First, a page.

U.S. Narrows Role of Nuclear Arms

Peter Spiegel
The Wall Street Journal

The Obama administration on Tuesday declared that it is narrowing the number of threats it seeks to deter with nuclear weapons, arguing that advances in U.S. missile defenses and conventional forces mean atomic arms are no longer needed to counterbalance most non-nuclear states.

In a much anticipated, 72-page Nuclear Posture Review—the first since the Bush administration issued its own restructuring of nuclear doctrine in the months following the Sept. 11 terrorist attacks—the administration said that even in cases of chemical and biological weapons, the U.S will no longer threaten to counter threats from non-nuclear countries that are living up to their obligations under international proliferation treaties.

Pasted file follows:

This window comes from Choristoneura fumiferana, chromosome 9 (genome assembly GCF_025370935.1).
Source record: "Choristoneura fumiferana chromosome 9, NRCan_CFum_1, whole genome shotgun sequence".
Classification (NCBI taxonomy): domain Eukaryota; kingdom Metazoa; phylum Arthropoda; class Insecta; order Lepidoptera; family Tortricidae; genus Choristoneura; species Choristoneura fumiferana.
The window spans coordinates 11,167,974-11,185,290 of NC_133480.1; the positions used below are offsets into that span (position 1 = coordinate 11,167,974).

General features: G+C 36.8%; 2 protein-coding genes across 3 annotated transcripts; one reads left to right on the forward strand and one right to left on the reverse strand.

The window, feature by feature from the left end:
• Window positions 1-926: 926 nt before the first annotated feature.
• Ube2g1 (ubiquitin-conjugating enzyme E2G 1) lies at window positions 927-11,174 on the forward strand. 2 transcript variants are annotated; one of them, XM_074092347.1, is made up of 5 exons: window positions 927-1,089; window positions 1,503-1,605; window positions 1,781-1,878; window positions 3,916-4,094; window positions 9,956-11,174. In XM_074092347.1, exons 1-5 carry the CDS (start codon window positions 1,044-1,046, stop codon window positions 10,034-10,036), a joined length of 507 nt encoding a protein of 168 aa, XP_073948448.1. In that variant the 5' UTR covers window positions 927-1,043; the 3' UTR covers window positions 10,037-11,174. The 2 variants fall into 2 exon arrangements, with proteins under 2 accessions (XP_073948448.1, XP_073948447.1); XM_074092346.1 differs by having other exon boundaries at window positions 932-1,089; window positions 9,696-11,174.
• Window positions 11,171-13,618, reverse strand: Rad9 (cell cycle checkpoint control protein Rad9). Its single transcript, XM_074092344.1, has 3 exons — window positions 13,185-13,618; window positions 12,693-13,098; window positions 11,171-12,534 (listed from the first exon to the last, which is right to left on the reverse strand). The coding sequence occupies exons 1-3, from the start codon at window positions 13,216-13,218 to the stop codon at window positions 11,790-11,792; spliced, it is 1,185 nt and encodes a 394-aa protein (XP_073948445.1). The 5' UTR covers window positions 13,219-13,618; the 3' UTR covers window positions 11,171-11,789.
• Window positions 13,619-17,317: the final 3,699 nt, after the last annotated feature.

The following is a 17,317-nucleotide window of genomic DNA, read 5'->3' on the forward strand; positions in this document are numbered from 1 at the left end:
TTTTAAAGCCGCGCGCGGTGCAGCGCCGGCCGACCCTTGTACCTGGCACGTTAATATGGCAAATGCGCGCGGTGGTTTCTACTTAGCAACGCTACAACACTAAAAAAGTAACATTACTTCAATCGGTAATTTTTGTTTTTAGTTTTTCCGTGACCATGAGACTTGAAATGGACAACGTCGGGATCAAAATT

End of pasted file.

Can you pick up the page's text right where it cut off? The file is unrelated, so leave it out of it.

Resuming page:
The posture review stops short of declaring that deterring a nuclear attack is the “sole purpose” of U.S. nuclear weapons, however. The document says that because there are states that are not living up to non-proliferation promises, there remains “a narrow range of contingencies” in which U.S. nuclear arms still play a role in deterring a conventional or chemical attack against the U.S. and its allies.

The article continues at WSJ.

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